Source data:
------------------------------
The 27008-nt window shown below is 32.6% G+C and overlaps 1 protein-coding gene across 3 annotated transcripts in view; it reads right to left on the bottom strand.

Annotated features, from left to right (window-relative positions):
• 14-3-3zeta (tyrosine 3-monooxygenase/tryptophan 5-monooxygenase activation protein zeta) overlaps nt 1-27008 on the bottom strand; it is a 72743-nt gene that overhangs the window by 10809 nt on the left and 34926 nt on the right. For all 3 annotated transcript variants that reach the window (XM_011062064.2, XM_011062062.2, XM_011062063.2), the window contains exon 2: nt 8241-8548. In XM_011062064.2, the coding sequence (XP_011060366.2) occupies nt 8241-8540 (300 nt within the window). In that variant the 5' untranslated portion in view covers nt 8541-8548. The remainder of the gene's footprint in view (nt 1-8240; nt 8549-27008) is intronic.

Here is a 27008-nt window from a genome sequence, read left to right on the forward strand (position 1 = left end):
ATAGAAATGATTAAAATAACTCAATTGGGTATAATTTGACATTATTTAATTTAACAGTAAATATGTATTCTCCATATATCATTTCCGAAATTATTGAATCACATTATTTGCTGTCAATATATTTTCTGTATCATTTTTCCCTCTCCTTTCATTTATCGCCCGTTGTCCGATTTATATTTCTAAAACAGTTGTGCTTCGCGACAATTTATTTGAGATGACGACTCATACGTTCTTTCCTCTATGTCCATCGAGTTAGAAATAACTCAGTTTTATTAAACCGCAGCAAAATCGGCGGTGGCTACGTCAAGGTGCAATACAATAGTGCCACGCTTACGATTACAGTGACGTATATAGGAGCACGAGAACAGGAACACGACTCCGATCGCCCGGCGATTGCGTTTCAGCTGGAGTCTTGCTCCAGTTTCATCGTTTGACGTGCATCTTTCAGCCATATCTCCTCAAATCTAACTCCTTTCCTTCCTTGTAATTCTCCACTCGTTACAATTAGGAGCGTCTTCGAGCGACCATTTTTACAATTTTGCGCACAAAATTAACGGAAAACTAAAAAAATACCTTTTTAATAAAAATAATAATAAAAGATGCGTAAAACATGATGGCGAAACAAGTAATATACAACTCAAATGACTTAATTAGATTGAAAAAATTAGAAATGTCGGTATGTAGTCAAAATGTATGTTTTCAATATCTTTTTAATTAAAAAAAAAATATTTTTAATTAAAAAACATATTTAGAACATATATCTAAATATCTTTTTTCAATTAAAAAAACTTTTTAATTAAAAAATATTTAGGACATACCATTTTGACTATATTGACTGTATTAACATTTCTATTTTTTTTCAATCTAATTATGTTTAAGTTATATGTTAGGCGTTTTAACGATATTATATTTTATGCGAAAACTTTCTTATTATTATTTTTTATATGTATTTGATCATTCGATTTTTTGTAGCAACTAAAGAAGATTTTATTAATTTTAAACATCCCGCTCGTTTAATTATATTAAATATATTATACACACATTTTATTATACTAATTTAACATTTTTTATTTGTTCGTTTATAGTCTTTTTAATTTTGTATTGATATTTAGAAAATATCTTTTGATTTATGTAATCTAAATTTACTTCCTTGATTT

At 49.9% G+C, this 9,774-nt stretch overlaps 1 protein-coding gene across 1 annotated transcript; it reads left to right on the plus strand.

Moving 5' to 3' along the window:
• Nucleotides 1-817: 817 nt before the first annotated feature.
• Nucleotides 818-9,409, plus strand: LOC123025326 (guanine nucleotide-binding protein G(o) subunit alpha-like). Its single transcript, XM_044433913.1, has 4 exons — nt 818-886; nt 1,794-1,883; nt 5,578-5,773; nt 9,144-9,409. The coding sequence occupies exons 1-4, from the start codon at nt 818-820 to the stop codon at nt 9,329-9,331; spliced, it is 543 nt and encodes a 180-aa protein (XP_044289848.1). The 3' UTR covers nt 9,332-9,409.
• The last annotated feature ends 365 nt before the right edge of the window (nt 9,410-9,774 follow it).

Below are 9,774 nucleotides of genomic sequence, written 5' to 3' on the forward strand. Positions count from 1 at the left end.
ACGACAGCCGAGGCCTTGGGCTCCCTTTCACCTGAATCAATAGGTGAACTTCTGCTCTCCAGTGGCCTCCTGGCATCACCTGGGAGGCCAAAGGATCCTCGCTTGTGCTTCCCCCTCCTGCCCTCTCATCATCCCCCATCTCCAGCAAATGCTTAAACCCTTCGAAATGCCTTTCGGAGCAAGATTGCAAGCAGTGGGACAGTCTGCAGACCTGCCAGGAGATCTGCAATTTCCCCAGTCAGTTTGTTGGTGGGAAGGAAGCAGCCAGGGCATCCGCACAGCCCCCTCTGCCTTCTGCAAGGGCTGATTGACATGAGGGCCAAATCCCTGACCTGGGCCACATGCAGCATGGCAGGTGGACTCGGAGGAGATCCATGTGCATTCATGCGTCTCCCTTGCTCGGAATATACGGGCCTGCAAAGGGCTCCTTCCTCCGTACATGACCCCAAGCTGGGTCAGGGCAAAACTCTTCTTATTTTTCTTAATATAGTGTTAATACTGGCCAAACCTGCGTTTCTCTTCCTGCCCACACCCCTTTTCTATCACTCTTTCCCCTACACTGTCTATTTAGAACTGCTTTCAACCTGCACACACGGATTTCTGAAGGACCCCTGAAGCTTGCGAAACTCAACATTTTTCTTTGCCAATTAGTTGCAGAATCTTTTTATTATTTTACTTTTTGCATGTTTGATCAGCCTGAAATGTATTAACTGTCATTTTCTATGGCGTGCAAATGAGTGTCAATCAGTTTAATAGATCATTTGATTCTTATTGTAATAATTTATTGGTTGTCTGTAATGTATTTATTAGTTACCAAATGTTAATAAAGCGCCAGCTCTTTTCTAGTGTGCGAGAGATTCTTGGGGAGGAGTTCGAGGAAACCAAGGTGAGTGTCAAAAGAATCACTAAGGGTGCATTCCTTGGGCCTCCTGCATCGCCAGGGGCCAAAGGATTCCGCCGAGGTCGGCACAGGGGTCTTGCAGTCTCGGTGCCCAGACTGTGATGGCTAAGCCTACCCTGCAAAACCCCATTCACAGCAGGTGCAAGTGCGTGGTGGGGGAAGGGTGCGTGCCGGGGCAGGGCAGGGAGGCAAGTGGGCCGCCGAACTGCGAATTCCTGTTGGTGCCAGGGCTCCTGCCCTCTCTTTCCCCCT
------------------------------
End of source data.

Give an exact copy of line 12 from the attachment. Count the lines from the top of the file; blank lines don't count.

ACGACAGCCGAGGCCTTGGGCTCCCTTTCACCTGAATCAATAGGTGAACTTCTGCTCTCCAGTGGCCTCCTGGCATCACCTGGGAGGCCAAAGGATCCTCGCTTGTGCTTCCCCCTCCTGCCCTCTCATCATCCCCCATCTCCAGCAAATGCTTAAACCCTTCGAAATGCCTTTCGGAGCAAGATTGCAAGCAGTGGGACAGTCTGCAGACCTGCCAGGAGATCTGCAATTTCCCCAGTCAGTTTGTTGGTGGGAAGGAAGCAGCCAGGGCATCCGCACAGCCCCCTCTGCCTTCTGCAAGGGCTGATTGACATGAGGGCCAAATCCCTGACCTGGGCCACATGCAGCATGGCAGGTGGACTCGGAGGAGATCCATGTGCATTCATGCGTCTCCCTTGCTCGGAATATACGGGCCTGCAAAGGGCTCCTTCCTCCGTACATGACCCCAAGCTGGGTCAGGGCAAAACTCTTCTTATTTTTCTTAATATAGTGTTAATACTGGCCAAACCTGCGTTTCTCTTCCTGCCCACACCCCTTTTCTATCACTCTTTCCCCTACACTGTCTATTTAGAACTGCTTTCAACCTGCACACACGGATTTCTGAAGGACCCCTGAAGCTTGCGAAACTCAACATTTTTCTTTGCCAATTAGTTGCAGAATCTTTTTATTATTTTACTTTTTGCATGTTTGATCAGCCTGAAATGTATTAACTGTCATTTTCTATGGCGTGCAAATGAGTGTCAATCAGTTTAATAGATCATTTGATTCTTATTGTAATAATTTATTGGTTGTCTGTAATGTATTTATTAGTTACCAAATGTTAATAAAGCGCCAGCTCTTTTCTAGTGTGCGAGAGATTCTTGGGGAGGAGTTCGAGGAAACCAAGGTGAGTGTCAAAAGAATCACTAAGGGTGCATTCCTTGGGCCTCCTGCATCGCCAGGGGCCAAAGGATTCCGCCGAGGTCGGCACAGGGGTCTTGCAGTCTCGGTGCCCAGACTGTGATGGCTAAGCCTACCCTGCAAAACCCCATTCACAGCAGGTGCAAGTGCGTGGTGGGGGAAGGGTGCGTGCCGGGGCAGGGCAGGGAGGCAAGTGGGCCGCCGAACTGCGAATTCCTGTTGGTGCCAGGGCTCCTGCCCTCTCTTTCCCCCT